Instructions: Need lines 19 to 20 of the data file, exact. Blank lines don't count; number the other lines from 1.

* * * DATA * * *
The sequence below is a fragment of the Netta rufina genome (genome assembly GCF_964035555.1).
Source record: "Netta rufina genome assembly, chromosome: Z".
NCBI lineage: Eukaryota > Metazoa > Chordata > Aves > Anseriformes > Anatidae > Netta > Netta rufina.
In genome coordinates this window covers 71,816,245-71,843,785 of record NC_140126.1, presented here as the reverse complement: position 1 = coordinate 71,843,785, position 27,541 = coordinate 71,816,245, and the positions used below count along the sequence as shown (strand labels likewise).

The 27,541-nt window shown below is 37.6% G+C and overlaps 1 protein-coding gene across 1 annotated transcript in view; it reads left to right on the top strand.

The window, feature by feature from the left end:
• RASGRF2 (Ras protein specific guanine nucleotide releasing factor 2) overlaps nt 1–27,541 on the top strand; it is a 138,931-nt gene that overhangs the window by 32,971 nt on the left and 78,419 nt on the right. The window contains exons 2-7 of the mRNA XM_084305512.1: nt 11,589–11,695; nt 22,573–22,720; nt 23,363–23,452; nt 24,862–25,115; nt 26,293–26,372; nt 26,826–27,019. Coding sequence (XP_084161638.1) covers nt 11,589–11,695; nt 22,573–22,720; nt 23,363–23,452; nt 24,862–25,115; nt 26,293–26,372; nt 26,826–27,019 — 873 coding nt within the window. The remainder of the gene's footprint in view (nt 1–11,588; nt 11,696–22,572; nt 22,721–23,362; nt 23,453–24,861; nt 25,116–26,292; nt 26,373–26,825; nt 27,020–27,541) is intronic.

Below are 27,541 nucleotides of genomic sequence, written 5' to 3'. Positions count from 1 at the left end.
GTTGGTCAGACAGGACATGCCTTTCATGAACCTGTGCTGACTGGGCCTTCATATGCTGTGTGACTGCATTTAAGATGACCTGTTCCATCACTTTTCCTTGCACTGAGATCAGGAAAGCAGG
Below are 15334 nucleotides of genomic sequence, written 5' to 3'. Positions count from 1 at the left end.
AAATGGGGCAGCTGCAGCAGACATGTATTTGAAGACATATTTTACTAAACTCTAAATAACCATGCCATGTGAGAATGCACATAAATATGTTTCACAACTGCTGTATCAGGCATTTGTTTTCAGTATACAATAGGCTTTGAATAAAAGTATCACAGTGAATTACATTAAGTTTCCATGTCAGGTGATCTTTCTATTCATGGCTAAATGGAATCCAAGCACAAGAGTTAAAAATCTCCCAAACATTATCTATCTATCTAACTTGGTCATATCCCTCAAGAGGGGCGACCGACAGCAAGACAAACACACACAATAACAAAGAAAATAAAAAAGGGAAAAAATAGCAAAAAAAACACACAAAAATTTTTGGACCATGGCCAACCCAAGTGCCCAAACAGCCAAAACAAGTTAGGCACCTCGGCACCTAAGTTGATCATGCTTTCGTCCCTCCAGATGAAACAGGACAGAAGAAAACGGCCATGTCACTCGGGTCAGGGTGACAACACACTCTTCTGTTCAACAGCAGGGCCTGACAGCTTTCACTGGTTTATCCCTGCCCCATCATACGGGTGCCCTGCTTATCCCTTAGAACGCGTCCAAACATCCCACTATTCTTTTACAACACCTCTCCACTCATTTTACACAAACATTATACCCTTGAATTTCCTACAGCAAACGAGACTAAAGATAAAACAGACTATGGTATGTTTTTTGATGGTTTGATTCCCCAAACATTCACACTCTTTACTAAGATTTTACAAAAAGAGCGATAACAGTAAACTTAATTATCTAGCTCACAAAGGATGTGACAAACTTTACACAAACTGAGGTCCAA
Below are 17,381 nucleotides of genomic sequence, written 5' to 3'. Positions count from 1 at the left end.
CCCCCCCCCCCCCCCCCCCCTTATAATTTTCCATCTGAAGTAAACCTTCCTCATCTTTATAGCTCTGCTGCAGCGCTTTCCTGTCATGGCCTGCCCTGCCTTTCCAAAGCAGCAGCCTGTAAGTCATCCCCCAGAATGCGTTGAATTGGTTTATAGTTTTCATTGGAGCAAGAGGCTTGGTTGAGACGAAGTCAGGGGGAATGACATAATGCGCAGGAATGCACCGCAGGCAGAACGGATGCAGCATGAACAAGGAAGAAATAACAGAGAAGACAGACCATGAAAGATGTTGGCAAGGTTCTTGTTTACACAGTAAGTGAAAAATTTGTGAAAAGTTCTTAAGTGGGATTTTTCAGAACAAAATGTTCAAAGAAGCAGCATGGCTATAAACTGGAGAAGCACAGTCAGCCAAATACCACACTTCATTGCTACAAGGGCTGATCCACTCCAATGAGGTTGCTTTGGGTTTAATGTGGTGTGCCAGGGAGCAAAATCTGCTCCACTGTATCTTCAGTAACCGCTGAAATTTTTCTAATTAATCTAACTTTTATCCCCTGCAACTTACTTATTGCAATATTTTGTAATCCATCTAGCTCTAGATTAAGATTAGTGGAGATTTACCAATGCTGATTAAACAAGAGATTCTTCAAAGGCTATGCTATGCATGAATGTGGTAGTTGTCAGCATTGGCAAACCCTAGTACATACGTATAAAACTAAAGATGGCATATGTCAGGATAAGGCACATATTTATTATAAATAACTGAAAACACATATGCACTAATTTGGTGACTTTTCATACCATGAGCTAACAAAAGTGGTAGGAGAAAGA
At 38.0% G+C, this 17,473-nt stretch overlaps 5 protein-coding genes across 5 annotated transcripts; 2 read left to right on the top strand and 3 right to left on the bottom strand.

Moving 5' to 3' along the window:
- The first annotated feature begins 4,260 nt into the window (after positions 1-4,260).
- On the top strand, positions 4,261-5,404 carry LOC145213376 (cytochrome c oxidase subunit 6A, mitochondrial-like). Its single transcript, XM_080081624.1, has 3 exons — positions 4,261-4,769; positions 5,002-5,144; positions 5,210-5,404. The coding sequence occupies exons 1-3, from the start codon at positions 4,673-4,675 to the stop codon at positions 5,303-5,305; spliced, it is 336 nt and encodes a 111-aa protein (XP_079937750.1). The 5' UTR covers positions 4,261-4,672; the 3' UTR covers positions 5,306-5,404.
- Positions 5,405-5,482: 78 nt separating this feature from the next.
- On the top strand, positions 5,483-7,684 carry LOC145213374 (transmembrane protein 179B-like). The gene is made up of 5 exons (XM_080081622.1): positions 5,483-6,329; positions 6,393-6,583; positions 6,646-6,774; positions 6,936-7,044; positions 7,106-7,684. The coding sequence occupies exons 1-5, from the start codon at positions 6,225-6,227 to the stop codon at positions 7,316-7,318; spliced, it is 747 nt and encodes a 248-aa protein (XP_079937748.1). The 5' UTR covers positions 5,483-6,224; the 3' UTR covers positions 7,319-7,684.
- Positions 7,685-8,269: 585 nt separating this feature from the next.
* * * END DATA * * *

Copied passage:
- On the top strand, positions 5,483-7,684 carry LOC145213374 (transmembrane protein 179B-like). The gene is made up of 5 exons (XM_080081622.1): positions 5,483-6,329; positions 6,393-6,583; positions 6,646-6,774; positions 6,936-7,044; positions 7,106-7,684. The coding sequence occupies exons 1-5, from the start codon at positions 6,225-6,227 to the stop codon at positions 7,316-7,318; spliced, it is 747 nt and encodes a 248-aa protein (XP_079937748.1). The 5' UTR covers positions 5,483-6,224; the 3' UTR covers positions 7,319-7,684.
- Positions 7,685-8,269: 585 nt separating this feature from the next.